McCance was initially court marshalled for failing to attend for military service with the Depot of Scottish Rifles, having been called up in 1916. He was initially court marshalled to appear at Hamilton Sheriff Court and on account of that he was sentenced to 112 days with Hard Labour at Wormwood Scrubs. After this sentence the CO would be called up again and given the option to take on the uniform and report for duty or appeal once more. If they appeal was rejected the cycle would begin all over again with imprisonment or being sent to a work camp. McCance must have refused this option and we know from Imperial War Museum records he was moved to Knutsford Work Centre (part of the Home office penal programme for COs).
Life in Work Camps varied greatly – in the early days they were poorly organised, with COs living in near intolerable conditions, like the one in Dyce just outside of Aberdeen where COs were forced to live in tented camps, breaking up rock in quarries for use in road building. In fact conditions in this camp were so bad that one of the COs, Walter Roberts from Stockport, aged just 20, died from Pneumonia. This had a great impact on the government who acted to improve work camps. Measures were put in place to ensure that camps like the one set up at Dyce were not deemed fit for purpose and some prisons such as Wakefield Prison were repackaged into Work Centres to accommodate COs.
McCance was eventually discharged/released in February 1919. In 1918 he had married artist Agnes Miller Parker and after the war they moved to London. McCance took on work as an art critic, and also began to teach. He was well connected with leading figures of the day such as artist Hugh McDairmid and writer Edwin Muir.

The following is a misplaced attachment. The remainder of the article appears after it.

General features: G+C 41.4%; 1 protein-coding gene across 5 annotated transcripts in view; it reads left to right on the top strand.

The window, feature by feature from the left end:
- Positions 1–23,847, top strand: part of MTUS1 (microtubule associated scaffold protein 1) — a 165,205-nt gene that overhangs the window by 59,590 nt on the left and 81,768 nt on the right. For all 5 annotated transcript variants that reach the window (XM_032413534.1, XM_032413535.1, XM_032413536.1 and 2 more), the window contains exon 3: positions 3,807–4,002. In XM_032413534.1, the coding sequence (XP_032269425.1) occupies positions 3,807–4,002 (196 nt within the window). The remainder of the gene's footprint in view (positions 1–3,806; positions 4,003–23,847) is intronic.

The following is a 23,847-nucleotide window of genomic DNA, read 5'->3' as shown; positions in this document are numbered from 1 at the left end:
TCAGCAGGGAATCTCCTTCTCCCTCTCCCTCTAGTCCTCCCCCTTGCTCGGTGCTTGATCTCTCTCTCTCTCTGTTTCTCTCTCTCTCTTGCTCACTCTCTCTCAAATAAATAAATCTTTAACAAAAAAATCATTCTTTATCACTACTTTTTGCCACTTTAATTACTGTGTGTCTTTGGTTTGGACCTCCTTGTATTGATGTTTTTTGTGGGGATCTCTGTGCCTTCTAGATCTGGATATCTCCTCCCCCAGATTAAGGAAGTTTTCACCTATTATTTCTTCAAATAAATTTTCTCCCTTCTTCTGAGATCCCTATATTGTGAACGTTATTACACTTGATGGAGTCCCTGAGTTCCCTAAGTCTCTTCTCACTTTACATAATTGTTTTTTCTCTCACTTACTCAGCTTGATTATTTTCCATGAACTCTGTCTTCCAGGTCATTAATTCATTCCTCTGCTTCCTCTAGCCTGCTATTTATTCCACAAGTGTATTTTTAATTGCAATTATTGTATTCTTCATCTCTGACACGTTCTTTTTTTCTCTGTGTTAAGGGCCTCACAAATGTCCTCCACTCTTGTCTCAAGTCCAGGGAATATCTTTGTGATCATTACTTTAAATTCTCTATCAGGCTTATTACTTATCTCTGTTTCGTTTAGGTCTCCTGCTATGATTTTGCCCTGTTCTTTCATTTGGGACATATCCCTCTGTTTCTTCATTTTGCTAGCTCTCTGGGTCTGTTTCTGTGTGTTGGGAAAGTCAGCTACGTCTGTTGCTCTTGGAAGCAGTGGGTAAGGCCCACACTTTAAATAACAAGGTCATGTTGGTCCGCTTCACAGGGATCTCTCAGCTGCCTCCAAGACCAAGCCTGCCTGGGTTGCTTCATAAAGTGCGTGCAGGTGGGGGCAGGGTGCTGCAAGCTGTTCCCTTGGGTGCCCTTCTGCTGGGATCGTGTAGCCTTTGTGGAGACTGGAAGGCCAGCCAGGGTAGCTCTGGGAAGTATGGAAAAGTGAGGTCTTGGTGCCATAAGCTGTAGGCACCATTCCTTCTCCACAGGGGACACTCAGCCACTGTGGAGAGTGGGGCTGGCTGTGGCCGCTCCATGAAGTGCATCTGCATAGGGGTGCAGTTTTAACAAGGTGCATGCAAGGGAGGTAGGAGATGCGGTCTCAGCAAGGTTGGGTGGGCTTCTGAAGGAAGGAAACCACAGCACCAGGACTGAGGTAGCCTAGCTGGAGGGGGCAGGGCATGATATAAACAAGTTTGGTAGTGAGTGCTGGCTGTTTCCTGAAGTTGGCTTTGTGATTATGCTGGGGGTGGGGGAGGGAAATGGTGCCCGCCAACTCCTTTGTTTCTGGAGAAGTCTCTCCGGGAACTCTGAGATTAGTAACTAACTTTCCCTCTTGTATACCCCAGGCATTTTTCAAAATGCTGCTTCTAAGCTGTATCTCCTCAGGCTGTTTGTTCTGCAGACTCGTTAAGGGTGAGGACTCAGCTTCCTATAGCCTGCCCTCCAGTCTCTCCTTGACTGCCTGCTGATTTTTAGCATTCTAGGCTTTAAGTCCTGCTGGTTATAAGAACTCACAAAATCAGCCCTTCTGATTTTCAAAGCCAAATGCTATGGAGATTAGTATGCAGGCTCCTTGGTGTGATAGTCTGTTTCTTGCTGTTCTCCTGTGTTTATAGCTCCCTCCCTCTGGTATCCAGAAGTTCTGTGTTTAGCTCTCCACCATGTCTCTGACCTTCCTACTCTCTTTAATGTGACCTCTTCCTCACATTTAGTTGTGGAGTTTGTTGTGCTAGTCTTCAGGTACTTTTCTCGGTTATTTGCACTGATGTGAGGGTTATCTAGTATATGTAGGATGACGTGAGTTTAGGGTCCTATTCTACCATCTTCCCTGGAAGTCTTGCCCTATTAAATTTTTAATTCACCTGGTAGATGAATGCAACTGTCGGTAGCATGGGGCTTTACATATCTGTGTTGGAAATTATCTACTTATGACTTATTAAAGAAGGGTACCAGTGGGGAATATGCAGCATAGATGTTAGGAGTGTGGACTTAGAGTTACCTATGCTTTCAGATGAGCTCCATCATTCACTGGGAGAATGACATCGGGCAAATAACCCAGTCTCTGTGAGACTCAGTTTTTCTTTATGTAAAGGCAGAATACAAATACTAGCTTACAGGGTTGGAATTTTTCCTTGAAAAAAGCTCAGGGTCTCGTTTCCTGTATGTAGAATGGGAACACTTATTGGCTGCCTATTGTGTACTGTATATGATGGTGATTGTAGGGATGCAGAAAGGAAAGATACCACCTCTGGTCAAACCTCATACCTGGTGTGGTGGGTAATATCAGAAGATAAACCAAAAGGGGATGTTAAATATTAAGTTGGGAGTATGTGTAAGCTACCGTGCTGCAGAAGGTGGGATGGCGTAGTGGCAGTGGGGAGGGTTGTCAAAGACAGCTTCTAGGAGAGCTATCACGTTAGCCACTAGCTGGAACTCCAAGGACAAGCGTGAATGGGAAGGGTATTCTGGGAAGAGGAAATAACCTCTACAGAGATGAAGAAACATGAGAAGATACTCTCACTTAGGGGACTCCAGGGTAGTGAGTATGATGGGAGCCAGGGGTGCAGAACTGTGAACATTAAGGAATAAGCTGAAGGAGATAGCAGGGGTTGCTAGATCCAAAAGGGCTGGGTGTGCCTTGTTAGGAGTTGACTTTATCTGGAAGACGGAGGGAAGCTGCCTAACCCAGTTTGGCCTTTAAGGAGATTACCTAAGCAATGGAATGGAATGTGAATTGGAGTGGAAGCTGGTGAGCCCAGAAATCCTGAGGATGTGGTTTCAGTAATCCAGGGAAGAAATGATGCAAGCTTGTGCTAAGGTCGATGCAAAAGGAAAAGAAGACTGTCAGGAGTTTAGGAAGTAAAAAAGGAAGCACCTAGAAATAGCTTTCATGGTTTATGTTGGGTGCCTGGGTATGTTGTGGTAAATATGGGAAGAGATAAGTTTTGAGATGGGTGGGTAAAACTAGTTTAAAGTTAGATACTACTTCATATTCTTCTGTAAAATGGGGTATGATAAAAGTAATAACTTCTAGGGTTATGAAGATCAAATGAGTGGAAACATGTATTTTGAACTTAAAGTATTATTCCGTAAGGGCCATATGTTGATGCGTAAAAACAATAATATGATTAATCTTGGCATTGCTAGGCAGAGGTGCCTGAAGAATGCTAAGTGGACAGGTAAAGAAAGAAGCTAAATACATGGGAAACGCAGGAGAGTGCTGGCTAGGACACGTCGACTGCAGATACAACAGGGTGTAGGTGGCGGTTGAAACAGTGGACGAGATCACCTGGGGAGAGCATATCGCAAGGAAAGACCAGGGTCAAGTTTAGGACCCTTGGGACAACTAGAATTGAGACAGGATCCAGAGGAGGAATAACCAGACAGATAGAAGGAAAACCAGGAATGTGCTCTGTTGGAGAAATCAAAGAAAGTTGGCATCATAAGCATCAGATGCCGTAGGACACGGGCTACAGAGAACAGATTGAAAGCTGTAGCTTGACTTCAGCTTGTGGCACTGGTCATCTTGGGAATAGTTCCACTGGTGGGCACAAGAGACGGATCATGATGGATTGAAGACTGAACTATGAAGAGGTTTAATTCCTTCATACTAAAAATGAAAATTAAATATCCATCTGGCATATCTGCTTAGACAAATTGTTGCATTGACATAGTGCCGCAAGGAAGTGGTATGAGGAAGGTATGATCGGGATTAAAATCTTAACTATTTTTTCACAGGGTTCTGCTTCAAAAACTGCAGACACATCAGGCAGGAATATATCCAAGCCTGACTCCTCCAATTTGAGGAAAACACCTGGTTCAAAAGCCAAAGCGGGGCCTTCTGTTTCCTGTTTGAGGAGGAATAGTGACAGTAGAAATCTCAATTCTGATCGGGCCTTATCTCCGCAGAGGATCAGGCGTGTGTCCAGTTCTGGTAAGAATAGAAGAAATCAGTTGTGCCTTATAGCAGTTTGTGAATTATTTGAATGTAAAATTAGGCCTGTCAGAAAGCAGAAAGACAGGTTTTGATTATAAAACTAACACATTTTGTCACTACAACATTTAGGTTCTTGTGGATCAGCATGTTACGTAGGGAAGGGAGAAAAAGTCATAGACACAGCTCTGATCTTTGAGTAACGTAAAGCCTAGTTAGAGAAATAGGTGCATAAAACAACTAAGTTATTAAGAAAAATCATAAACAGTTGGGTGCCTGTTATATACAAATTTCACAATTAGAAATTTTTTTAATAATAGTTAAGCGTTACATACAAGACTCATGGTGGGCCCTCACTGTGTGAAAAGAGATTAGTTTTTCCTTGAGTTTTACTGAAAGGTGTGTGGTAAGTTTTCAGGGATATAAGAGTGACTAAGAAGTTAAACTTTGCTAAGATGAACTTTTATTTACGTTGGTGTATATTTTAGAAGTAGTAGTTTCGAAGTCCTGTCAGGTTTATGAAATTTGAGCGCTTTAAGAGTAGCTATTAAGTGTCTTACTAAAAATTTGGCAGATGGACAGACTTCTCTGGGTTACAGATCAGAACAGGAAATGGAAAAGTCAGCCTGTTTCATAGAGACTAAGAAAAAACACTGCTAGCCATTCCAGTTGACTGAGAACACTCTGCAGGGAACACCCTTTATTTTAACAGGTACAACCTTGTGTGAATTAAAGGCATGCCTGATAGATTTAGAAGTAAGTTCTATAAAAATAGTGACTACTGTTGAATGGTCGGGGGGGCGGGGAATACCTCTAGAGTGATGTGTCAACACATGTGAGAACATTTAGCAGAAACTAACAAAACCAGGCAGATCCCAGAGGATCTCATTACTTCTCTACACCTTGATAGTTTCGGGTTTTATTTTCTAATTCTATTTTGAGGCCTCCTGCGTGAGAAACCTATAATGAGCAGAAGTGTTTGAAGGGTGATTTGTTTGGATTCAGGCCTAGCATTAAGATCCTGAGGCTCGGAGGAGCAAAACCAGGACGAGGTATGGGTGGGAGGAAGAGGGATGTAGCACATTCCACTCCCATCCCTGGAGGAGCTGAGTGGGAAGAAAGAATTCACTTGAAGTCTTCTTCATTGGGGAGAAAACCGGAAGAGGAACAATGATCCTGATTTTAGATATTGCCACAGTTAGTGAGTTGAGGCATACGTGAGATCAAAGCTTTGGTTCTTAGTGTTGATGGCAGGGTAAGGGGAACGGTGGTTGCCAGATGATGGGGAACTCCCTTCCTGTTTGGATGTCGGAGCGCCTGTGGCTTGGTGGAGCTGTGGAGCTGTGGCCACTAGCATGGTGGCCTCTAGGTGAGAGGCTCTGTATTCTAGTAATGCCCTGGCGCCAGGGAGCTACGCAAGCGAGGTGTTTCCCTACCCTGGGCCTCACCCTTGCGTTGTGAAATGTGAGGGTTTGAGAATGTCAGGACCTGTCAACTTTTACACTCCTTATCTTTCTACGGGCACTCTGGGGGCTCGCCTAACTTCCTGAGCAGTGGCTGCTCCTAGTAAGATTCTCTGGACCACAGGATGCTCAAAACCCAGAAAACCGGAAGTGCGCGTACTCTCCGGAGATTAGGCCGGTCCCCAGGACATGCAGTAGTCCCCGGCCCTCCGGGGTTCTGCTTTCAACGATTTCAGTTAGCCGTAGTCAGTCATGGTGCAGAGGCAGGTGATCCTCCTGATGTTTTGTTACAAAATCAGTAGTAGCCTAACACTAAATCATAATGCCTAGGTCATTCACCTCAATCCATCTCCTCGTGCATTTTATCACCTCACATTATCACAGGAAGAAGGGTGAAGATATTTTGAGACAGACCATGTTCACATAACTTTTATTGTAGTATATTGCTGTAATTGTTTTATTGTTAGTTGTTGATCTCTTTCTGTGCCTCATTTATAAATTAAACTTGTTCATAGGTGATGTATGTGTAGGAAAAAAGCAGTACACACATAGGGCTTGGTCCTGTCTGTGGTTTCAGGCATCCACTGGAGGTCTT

In 1930 he took up post as the second controller at the noted Greyngog Press in Wales, famous for its extremely high quality limited edition print runs. This was an arduous post with a heavy workload and in 1933 McCance decided to step down and concentrate on his own artistic outputs once more, moving into a converted windmill in Albrighton near Wolverhampton.
1944 saw McCance return to teaching once more, becoming a tutor in typography and book production as a college lecturer. McCance and Miller-Parker separated in 1955, and in 1963 McCance married his teaching colleague Dr Margaret Chisett and settled in McCance’s homeland of Scotland once more.
He died in Girvan in 1970, not only as an artist who had exhibited with the Royal Scottish Academy amongst others, but also as a civilian who felt the courage of his conviction to take the trials and tribulations endured as a Conscientious Objector in Britain during the First World War.
The actions and courage of those COs paved the way for more like-minded individuals to claim CO status when the Second World War erupted in 1939 and their legacy lives on in these individuals and other conflicts which have come since.